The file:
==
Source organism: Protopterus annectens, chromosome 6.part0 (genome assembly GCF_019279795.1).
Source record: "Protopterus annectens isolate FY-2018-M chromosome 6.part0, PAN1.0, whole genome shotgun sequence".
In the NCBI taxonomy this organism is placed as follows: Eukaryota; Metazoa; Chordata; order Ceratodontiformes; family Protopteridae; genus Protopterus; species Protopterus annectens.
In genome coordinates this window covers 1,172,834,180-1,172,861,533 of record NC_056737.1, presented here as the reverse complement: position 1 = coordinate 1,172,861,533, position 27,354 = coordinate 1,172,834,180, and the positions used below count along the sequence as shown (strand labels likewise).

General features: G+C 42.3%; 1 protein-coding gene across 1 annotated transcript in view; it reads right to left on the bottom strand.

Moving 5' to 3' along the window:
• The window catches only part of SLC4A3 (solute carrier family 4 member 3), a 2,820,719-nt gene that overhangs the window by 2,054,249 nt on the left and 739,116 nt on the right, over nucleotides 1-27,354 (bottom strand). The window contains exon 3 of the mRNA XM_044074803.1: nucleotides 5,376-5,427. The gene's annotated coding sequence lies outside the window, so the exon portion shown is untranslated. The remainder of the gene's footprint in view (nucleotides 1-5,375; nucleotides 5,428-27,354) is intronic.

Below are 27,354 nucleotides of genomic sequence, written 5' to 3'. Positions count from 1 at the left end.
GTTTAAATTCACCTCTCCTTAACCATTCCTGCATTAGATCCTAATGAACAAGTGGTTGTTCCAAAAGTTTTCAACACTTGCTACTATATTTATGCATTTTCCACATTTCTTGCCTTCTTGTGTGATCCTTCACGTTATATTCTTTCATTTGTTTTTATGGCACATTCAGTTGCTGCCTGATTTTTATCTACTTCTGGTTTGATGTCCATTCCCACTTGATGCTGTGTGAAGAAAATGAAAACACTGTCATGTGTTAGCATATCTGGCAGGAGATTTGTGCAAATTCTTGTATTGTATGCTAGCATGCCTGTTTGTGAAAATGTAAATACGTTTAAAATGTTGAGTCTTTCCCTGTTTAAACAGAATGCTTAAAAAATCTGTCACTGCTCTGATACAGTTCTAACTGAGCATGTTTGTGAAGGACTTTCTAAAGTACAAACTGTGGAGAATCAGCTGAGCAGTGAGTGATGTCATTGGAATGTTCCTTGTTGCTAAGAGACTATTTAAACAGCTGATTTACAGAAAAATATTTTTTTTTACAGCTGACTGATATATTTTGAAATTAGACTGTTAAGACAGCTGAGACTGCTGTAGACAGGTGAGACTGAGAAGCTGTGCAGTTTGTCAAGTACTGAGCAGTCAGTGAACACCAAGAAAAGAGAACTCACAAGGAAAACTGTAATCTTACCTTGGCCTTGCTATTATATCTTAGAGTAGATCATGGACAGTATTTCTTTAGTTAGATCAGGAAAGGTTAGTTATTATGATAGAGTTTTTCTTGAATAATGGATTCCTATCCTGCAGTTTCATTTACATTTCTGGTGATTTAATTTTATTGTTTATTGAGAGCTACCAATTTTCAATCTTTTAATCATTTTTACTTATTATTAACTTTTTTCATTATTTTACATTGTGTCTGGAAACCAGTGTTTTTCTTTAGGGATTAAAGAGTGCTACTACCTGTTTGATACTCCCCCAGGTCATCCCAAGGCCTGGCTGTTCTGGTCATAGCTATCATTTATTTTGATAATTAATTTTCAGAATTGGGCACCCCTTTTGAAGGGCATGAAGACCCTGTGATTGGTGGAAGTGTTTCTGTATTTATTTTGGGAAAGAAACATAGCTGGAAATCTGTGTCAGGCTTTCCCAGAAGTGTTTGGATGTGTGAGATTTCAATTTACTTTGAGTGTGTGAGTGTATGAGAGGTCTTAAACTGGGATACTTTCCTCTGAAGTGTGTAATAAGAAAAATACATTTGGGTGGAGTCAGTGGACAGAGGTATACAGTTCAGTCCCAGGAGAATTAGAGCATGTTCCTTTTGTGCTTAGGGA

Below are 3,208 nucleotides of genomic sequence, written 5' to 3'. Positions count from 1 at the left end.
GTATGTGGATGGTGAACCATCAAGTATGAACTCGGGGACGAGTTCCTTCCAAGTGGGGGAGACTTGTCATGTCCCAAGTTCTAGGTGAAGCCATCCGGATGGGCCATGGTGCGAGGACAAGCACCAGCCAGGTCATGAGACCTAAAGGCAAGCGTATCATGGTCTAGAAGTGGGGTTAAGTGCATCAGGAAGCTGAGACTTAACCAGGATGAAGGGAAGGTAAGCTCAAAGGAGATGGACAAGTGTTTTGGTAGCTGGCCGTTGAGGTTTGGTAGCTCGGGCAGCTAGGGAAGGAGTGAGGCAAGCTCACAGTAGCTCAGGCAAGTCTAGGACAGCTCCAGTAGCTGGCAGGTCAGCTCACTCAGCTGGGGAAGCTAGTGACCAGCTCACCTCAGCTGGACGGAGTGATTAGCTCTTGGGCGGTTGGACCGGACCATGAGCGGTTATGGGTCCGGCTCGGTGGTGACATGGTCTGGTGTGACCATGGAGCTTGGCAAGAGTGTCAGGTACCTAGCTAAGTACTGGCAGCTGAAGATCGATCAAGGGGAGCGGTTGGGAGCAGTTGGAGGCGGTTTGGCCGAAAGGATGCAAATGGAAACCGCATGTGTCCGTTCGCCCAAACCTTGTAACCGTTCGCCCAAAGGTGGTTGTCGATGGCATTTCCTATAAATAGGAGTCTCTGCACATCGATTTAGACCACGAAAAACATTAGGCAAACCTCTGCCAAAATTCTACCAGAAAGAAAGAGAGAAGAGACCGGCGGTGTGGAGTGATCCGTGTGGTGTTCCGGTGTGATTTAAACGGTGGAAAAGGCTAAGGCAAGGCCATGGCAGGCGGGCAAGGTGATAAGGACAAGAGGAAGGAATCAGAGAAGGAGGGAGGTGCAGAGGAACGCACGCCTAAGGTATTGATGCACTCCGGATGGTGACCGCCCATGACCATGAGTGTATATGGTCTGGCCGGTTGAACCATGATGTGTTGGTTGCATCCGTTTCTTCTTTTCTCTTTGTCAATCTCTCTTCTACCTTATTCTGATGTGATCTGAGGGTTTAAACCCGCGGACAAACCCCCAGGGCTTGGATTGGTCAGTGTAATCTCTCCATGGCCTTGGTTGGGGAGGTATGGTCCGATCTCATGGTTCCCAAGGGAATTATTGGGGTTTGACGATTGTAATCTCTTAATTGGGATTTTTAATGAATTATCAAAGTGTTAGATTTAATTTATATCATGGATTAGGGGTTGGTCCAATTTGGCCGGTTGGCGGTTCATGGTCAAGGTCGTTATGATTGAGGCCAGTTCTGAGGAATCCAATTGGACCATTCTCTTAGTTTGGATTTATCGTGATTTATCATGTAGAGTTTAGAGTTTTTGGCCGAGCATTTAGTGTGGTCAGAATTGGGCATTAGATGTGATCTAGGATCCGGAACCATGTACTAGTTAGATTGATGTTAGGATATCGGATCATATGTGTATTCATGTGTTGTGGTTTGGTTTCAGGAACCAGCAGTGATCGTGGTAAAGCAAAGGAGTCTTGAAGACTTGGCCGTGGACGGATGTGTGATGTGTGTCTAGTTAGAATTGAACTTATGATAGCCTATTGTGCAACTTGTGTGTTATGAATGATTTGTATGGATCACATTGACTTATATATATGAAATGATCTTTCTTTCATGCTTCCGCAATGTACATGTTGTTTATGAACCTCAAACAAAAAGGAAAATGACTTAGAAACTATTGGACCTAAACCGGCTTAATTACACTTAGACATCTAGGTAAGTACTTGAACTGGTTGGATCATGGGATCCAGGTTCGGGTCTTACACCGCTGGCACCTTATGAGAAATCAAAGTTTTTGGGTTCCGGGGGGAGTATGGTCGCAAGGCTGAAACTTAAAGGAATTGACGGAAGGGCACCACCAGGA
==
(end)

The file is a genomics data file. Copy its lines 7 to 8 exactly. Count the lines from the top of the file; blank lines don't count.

• The window catches only part of SLC4A3 (solute carrier family 4 member 3), a 2,820,719-nt gene that overhangs the window by 2,054,249 nt on the left and 739,116 nt on the right, over nucleotides 1-27,354 (bottom strand). The window contains exon 3 of the mRNA XM_044074803.1: nucleotides 5,376-5,427. The gene's annotated coding sequence lies outside the window, so the exon portion shown is untranslated. The remainder of the gene's footprint in view (nucleotides 1-5,375; nucleotides 5,428-27,354) is intronic.

Below are 27,354 nucleotides of genomic sequence, written 5' to 3'. Positions count from 1 at the left end.